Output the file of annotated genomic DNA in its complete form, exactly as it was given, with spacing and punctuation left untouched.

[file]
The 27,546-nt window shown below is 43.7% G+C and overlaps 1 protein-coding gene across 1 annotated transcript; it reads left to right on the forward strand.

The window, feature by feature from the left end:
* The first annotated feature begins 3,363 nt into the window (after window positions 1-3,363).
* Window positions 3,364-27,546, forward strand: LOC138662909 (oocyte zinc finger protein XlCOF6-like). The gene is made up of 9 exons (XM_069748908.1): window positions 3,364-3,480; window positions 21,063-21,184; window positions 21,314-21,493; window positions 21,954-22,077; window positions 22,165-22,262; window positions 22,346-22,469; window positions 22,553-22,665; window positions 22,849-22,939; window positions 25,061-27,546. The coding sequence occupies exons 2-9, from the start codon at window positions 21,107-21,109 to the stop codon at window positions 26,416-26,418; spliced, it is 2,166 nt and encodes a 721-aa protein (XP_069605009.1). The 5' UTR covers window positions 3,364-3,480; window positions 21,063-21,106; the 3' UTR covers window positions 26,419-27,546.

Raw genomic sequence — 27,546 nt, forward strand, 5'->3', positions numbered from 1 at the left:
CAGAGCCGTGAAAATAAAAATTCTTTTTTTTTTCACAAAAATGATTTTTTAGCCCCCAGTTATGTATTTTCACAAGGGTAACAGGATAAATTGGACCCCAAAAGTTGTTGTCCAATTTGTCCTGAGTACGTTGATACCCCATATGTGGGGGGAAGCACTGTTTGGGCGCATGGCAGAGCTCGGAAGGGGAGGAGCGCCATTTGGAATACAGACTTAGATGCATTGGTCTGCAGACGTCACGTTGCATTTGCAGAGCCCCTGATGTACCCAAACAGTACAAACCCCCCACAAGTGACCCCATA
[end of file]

The 27,546-nt window shown below is 43.7% G+C and overlaps 1 protein-coding gene across 1 annotated transcript; it reads left to right on the forward strand.

The window, feature by feature from the left end:
* The first annotated feature begins 3,363 nt into the window (after window positions 1-3,363).
* Window positions 3,364-27,546, forward strand: LOC138662909 (oocyte zinc finger protein XlCOF6-like). The gene is made up of 9 exons (XM_069748908.1): window positions 3,364-3,480; window positions 21,063-21,184; window positions 21,314-21,493; window positions 21,954-22,077; window positions 22,165-22,262; window positions 22,346-22,469; window positions 22,553-22,665; window positions 22,849-22,939; window positions 25,061-27,546. The coding sequence occupies exons 2-9, from the start codon at window positions 21,107-21,109 to the stop codon at window positions 26,416-26,418; spliced, it is 2,166 nt and encodes a 721-aa protein (XP_069605009.1). The 5' UTR covers window positions 3,364-3,480; window positions 21,063-21,106; the 3' UTR covers window positions 26,419-27,546.

Raw genomic sequence — 27,546 nt, forward strand, 5'->3', positions numbered from 1 at the left:
CAGAGCCGTGAAAATAAAAATTCTTTTTTTTTTCACAAAAATGATTTTTTAGCCCCCAGTTATGTATTTTCACAAGGGTAACAGGATAAATTGGACCCCAAAAGTTGTTGTCCAATTTGTCCTGAGTACGTTGATACCCCATATGTGGGGGGAAGCACTGTTTGGGCGCATGGCAGAGCTCGGAAGGGGAGGAGCGCCATTTGGAATACAGACTTAGATGCATTGGTCTGCAGACGTCACGTTGCATTTGCAGAGCCCCTGATGTACCCAAACAGTACAAACCCCCCACAAGTGACCCCATA